Tandler: If you project Kelley’s production in the nine games he started over 16 games it comes to about 1,050 yards. He had his ups and downs in those nine starts and he will have them this year. But he should have enough ups to be able to average the 62.5 yards per game needed to hit the thousand-yard mark. Over

Finlay: Unlike wide receivers, where 25 guys broke the 1,000 yard mark in 2016, it's getting harder and harder for a running back to hit four-figures. In 2016, only 12 RBs ran for more than 1,000 yards, and only eight got over 1,100 yards. As the NFL becomes more and more of a passing league, less backs are getting the carries sufficient for a 1,000 yard season. The Redskins haven't had a 1,000 yard rusher since Alfred Morris in 2014. While I think Kelley gets the bulk of the yardage, I think it caps out about 900 yards and Chris Thompson and Samaje Perine creep into the total. Under

RELATED: Who's next at QB for the Redskins?

Kelley, 10 rushing touchdowns

Tandler: He scored six as the starter last year and doing the math that comes to 11 over 16 games. But last year there wasn’t a player like Perine, who could come into the game and vulture some touchdowns after Kelley did the work to get the ball in goal to go position. Under

Finlay: Sorry to keep going back to stats, but last year only seven running backs got to 10 TDs or more. Only seven! Hard to see Kelley getting there on a team that didn't run all that much, or all that well either, in 2016. Under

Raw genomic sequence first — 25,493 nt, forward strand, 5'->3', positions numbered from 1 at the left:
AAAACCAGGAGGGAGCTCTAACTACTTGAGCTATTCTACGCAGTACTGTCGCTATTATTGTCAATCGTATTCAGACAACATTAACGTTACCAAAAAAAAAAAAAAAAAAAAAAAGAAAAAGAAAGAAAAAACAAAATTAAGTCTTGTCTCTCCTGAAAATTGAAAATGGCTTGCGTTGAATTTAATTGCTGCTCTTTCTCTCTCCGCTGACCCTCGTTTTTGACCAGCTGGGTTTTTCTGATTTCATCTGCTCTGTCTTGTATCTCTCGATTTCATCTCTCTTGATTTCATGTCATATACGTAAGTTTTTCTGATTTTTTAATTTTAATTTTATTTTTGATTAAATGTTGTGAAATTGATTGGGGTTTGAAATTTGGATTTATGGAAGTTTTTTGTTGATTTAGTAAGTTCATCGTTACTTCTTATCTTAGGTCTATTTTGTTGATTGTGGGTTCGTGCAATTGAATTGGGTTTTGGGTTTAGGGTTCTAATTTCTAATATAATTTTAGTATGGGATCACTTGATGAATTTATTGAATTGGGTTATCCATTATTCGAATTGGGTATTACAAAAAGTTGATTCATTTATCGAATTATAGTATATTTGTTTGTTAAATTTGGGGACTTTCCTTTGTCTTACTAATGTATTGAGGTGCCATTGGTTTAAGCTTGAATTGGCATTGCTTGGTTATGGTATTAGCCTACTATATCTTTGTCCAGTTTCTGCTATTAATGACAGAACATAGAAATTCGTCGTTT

Samaje Perine, 500 rushing yards

Tandler: It tough to set a line for a guy who hasn’t played. I’ll go off Matt Jones’ 2015 rookie season when he gained 490 yards while sharing time with Alfred Morris. If Perine averages four yards per carry, which is not hard to do, he’ll need about eight carries per game to get to 500. It’s close but if Kelley is effective, as I believe he will be, Perine might not get enough carries to have a chance. Under

Finlay: Tandler's Matt Jones comp pretty much works for Perine, but Jones had explosive speed that Perine doesn't have. A better comp for me was Derrick Henry last year as a rookie with the Titans. DeMarco Murray was established as the top dog, and Henry worked for a productive 490 yards. Under

MORE REDSKINS: Offer to Cousins not nearly enough

Chris Thompson, 60 pass receptions

Tandler: His role is beyond just third down. If the Redskins are behind in the fourth quarter, Thompson is usually in there to try to help spark a rally. Along with TE Jordan Reed and WR Jamison Crowder, Thompson will benefit from Kirk Cousins’ familiarity with him. Over

Finlay: Thompson should be a strong contributor in 2017, but 60 catches is a lot for a running back. Only David Johnson (80) and Le'Veon Bell (75) went over that number in 2016, while James White had exactly 60 catches. Thompson grabbed 49 balls in 2016, an impressive total. I could actually see Thompson getting a bigger percentage increase in carries, he had 68 rushes last season with a very solid 5.2 YPC, than catches. Under

<<<NFL POWER RANKINGS: WHO GOT BETTER AFTER THE DRAFT>>>

Want more Redskins? Check out @JPFinlayCSN and @Rich_TandlerCSN for live updates or click here for the #RedskinsTalk Podcast on iTunes, here for Google Play or press play below. Don't forget to subscribe!

ROSTER BATTLES: Left guard | Tight end Nickel cornerback  | Inside linebacker | Running back

Quick Links

#RedskinsTalk Podcast: Final refresh before 2017 season truly begins

redskins_talk_podcast-ep76-16x9.png

#RedskinsTalk Podcast: Final refresh before 2017 season truly begins

Rich Tandler and JP Finlay wrap up the Redskins offseason and prepare for what will be the most intriguing and the most overplayed storylines at training camp in Richmond.

<<<NFL POWER RANKINGS: WHO GOT BETTER AFTER THE DRAFT>>>

Want more Redskins? Click here to follow JP on Facebook and check out @JPFinlayCSN for live updates via Twitter! Click here for the #RedskinsTalk on Apple Podcasts, here for Google Play or press play below. Don't forget to subscribe!

ROSTER BATTLES: Left guard | Tight end Nickel cornerback  | Inside linebacker | Running back